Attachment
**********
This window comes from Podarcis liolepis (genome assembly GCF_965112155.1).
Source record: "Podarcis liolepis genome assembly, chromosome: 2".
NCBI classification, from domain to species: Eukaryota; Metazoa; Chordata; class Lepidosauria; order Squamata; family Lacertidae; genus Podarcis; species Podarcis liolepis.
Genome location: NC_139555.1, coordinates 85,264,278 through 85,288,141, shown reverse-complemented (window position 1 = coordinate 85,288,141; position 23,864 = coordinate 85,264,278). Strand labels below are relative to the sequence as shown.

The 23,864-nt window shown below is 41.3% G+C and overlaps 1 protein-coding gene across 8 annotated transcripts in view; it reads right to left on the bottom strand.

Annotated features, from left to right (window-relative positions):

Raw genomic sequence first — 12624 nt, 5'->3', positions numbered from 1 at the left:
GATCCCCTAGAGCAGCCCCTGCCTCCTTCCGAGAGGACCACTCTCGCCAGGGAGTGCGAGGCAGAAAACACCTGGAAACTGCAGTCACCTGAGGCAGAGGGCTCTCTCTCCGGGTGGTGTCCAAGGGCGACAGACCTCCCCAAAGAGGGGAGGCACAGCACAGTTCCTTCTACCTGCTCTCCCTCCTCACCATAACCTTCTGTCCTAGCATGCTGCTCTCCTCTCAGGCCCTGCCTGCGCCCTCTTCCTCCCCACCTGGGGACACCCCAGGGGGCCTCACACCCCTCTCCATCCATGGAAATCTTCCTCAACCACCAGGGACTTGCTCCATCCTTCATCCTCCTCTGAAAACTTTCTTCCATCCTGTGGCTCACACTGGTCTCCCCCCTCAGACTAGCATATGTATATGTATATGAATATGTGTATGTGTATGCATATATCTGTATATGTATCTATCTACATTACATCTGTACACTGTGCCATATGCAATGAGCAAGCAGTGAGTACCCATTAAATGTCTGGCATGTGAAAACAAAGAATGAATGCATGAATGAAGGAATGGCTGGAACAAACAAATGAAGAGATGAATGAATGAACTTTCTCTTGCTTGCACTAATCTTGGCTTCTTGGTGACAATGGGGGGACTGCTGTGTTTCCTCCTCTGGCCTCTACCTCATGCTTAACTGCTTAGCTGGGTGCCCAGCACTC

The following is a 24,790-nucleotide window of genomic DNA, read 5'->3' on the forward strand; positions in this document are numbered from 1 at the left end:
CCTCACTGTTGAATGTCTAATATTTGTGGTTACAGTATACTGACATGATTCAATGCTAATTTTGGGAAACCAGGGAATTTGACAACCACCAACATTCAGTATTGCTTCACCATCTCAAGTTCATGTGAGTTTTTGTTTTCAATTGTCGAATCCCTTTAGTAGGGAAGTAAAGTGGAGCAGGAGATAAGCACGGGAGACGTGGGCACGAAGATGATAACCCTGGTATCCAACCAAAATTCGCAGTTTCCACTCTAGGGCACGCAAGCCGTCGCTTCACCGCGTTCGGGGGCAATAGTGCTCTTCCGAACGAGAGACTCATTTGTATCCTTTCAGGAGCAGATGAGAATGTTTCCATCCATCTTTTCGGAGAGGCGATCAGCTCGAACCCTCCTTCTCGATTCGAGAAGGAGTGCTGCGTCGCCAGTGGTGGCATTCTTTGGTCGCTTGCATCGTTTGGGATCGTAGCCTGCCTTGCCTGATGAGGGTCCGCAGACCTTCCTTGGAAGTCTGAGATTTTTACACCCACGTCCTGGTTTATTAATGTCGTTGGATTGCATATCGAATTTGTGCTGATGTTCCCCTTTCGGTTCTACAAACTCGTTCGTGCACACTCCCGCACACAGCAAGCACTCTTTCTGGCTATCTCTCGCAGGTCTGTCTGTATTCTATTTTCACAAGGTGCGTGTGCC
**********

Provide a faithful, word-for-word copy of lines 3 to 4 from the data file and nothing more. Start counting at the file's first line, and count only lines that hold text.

NCBI classification, from domain to species: Eukaryota; Metazoa; Chordata; class Lepidosauria; order Squamata; family Lacertidae; genus Podarcis; species Podarcis liolepis.
Genome location: NC_139555.1, coordinates 85,264,278 through 85,288,141, shown reverse-complemented (window position 1 = coordinate 85,288,141; position 23,864 = coordinate 85,264,278). Strand labels below are relative to the sequence as shown.